22. Paul Collier, 2001. "Implications of ethnic diversity," Economic Policy, CEPR;CES;MSH, vol. 16(32), pages 128-166.
    23. David Stasavage, 2005. "Democracy and Education Spending in Africa," American Journal of Political Science, John Wiley & Sons, vol. 49(2), pages 343-358, April.
    24. Timothy Besley & Robin Burgess, 2002. "The Political Economy of Government Responsiveness: Theory and Evidence from India," The Quarterly Journal of Economics, Oxford University Press, vol. 117(4), pages 1415-1451.
    25. Robert E. Hall & Charles I. Jones, 1999. "Why do Some Countries Produce So Much More Output Per Worker than Others?," The Quarterly Journal of Economics, Oxford University Press, vol. 114(1), pages 83-116.
    26. Meltzer, Allan H & Richard, Scott F, 1981. "A Rational Theory of the Size of Government," Journal of Political Economy, University of Chicago Press, vol. 89(5), pages 914-927, October.
    27. Minier, Jenny A, 1998. "Democracy and Growth: Alternative Approaches," Journal of Economic Growth, Springer, vol. 3(3), pages 241-266, September.
    28. Timothy Besley & Masayuki Kudamatsu, 2006. "Health and Democracy," American Economic Review, American Economic Association, vol. 96(2), pages 313-318, May.
    29. Ming‐Chang Tsai, 2006. "Does Political Democracy Enhance Human Development in Developing Countries?," American Journal of Economics and Sociology, Wiley Blackwell, vol. 65(2), pages 233-268, April.
    30. Daron Acemoglu & Simon Johnson & James A. Robinson, 2002. "Reversal of Fortune: Geography and Institutions in the Making of the Modern World Income Distribution," The Quarterly Journal of Economics, Oxford University Press, vol. 117(4), pages 1231-1294.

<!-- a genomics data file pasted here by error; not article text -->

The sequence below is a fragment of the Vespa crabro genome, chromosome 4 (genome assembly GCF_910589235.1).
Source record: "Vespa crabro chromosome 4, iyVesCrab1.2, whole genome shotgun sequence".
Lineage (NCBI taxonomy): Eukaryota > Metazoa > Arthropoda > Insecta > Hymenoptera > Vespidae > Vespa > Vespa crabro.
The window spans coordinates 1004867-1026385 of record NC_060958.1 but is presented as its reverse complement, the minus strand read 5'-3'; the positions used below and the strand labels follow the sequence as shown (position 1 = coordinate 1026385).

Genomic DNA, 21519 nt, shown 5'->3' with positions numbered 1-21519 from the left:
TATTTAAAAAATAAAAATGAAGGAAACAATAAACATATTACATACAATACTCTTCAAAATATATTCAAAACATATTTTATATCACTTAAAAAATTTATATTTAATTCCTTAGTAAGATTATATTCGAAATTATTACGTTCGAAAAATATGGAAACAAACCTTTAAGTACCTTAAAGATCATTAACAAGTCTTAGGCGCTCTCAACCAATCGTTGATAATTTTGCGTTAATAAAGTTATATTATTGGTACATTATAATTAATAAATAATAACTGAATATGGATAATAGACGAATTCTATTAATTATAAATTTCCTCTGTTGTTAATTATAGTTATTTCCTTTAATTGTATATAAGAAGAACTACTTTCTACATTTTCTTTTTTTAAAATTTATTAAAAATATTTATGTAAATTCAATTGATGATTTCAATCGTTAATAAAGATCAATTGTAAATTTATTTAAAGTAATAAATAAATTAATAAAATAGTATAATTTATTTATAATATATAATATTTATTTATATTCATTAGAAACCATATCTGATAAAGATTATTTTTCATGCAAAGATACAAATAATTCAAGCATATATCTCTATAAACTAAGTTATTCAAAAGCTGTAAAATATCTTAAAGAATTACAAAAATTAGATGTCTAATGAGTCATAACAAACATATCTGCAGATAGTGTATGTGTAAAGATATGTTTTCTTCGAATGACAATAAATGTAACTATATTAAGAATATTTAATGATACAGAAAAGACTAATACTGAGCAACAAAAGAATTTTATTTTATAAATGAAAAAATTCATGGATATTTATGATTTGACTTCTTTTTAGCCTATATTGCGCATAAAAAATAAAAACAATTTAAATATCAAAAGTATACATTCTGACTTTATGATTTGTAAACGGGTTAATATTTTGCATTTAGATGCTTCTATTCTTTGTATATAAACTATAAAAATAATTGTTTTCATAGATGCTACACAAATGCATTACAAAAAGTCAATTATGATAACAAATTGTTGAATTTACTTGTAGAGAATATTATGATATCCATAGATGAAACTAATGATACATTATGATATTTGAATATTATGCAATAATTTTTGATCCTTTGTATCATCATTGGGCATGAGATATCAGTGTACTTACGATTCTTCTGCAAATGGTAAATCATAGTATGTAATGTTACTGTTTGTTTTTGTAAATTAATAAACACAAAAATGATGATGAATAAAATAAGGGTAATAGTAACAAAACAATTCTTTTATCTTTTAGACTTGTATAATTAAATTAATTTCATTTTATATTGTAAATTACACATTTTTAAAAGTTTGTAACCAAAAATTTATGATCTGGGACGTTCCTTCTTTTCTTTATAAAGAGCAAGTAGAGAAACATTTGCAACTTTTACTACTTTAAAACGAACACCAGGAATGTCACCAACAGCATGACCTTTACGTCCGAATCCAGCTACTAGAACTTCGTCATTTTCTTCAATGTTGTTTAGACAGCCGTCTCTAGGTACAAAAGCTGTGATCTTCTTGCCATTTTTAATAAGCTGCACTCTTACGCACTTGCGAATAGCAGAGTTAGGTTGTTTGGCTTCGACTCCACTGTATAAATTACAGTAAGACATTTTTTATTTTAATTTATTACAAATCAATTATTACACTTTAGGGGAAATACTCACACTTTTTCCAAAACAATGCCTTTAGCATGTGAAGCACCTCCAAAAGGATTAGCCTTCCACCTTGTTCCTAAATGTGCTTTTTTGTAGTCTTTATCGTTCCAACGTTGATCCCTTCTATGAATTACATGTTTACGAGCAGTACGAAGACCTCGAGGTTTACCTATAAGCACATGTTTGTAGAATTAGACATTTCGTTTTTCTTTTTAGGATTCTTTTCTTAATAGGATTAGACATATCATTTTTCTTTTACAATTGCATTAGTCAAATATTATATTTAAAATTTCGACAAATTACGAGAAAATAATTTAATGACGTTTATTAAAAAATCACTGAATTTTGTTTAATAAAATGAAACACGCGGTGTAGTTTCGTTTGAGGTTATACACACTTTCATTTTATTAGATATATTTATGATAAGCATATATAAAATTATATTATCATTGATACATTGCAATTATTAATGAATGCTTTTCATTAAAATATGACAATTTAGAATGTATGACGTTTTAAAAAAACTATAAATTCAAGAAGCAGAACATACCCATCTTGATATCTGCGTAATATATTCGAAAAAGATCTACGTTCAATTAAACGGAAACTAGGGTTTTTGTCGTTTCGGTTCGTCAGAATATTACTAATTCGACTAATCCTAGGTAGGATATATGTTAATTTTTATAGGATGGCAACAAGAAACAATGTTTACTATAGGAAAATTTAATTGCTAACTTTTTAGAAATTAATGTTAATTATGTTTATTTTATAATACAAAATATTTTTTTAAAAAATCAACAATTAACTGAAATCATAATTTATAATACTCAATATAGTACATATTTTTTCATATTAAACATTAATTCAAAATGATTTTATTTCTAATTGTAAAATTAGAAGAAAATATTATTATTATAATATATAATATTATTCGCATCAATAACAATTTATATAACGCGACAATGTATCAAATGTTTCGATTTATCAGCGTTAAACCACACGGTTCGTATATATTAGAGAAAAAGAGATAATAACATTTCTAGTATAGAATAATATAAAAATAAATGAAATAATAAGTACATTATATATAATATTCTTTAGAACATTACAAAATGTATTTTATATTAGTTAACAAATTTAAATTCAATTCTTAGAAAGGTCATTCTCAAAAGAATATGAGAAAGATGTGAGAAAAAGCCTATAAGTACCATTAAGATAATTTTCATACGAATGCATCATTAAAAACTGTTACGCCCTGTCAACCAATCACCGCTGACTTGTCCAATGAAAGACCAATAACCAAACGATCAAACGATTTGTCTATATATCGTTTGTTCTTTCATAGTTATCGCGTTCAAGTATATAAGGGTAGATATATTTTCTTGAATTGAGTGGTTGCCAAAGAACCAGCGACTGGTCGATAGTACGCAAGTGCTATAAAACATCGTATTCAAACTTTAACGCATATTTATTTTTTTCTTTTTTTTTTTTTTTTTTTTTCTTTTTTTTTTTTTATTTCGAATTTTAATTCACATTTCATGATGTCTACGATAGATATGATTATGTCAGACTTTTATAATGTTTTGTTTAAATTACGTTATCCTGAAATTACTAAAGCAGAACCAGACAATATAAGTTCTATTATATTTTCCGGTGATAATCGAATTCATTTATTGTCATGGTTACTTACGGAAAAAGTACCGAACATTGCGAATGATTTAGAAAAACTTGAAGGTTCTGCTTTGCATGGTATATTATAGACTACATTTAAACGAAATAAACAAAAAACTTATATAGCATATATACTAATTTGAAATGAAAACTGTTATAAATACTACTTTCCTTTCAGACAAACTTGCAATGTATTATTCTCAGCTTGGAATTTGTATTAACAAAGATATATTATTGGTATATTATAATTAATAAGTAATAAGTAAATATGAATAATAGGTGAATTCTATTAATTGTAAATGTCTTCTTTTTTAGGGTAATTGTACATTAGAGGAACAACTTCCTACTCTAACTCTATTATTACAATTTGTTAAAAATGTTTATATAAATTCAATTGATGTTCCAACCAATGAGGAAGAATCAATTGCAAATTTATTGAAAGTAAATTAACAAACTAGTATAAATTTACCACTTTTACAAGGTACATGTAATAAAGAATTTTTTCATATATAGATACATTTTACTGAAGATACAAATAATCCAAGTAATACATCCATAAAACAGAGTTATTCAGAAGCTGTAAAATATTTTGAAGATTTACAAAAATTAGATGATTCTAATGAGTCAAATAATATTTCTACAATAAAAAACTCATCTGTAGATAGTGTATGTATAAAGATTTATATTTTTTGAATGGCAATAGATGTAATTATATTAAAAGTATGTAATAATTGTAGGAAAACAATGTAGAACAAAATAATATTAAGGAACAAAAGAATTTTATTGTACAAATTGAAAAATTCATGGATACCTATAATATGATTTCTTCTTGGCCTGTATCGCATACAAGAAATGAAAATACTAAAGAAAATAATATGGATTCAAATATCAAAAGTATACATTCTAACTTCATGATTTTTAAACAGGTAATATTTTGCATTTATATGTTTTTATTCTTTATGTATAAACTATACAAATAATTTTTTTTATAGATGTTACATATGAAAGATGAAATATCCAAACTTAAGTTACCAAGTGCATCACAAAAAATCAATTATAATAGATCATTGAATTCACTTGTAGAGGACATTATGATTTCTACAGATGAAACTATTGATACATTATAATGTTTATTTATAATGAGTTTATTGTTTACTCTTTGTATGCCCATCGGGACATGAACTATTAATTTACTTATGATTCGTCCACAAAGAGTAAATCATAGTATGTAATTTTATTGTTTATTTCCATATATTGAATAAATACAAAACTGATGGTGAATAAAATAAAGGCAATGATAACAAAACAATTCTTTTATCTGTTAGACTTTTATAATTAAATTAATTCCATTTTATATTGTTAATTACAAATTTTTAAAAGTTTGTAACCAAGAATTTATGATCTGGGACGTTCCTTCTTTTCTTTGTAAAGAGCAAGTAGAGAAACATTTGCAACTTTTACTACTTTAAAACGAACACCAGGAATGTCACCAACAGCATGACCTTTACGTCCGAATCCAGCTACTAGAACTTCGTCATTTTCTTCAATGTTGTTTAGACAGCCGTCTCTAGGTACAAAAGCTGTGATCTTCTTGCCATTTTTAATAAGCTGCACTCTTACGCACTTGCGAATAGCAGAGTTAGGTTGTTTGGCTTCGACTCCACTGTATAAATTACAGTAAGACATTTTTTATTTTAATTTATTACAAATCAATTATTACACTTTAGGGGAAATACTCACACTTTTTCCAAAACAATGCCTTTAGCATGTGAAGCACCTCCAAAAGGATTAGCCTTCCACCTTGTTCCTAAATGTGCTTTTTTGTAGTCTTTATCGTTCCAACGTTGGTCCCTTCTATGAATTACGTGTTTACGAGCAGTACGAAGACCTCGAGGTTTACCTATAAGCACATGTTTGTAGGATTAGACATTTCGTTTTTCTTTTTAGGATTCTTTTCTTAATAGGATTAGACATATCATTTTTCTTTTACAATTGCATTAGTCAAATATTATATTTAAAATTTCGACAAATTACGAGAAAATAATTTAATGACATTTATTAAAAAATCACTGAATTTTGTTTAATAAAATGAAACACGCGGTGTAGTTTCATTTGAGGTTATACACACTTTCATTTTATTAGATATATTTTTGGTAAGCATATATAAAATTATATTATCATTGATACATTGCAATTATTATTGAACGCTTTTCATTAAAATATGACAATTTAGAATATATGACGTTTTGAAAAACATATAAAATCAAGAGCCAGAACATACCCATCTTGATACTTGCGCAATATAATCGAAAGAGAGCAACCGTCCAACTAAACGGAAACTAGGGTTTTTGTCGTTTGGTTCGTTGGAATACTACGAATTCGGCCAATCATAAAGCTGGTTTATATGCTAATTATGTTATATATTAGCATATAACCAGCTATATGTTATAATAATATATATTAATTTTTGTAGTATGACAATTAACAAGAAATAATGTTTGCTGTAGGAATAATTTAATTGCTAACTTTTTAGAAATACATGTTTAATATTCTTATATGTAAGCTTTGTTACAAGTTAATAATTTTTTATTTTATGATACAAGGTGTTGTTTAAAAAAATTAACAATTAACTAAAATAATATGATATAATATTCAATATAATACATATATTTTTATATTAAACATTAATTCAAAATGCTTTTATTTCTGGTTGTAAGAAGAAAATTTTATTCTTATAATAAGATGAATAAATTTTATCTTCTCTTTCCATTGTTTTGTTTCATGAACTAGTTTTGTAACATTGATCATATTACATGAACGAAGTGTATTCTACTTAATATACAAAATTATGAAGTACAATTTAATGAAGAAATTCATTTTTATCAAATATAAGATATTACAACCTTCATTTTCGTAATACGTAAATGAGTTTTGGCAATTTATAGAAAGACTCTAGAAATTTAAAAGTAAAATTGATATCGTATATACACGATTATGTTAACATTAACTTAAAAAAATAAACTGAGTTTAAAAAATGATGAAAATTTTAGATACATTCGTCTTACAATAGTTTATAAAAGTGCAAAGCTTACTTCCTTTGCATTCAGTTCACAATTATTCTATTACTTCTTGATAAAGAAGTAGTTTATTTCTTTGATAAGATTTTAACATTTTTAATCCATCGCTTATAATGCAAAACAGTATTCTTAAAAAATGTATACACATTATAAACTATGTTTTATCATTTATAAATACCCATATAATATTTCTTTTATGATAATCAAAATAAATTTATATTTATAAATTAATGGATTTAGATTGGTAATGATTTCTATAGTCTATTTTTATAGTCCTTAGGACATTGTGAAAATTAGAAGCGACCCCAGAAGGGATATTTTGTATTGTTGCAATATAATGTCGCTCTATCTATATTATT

31. Dani Rodrik & Romain Wacziarg, 2005. "Do Democratic Transitions Produce Bad Economic Outcomes?," American Economic Review, American Economic Association, vol. 95(2), pages 50-55, May.
    32. Stephen Knack & Philip Keefer, 1995. "Institutions And Economic Performance: Cross‐Country Tests Using Alternative Institutional Measures," Economics and Politics, Wiley Blackwell, vol. 7(3), pages 207-227, November.
    33. Sen, Amartya, 1983. "Development: Which Way Now?," Economic Journal, Royal Economic Society, vol. 93(372), pages 742-762, December.
    34. Miguel, Edward & Gugerty, Mary Kay, 2005. "Ethnic diversity, social sanctions, and public goods in Kenya," Journal of Public Economics, Elsevier, vol. 89(11-12), pages 2325-2368, December.
    35. Stephan Klasen, 2003. "In Search of The Holy Grail: How to Achieve Pro-Poor Growth ?," Ibero America Institute for Econ. Research (IAI) Discussion Papers 096, Ibero-America Institute for Economic Research.
    36. Olson, Mancur, 1993. "Dictatorship, Democracy, and Development," American Political Science Review, Cambridge University Press, vol. 87(3), pages 567-576, September.
    37. Hall, Peter A. & Taylor, Rosemary C. R., 1996. "Political science and the three new institutionalisms," MPIfG Discussion Paper 96/6, Max Planck Institute for the Study of Societies.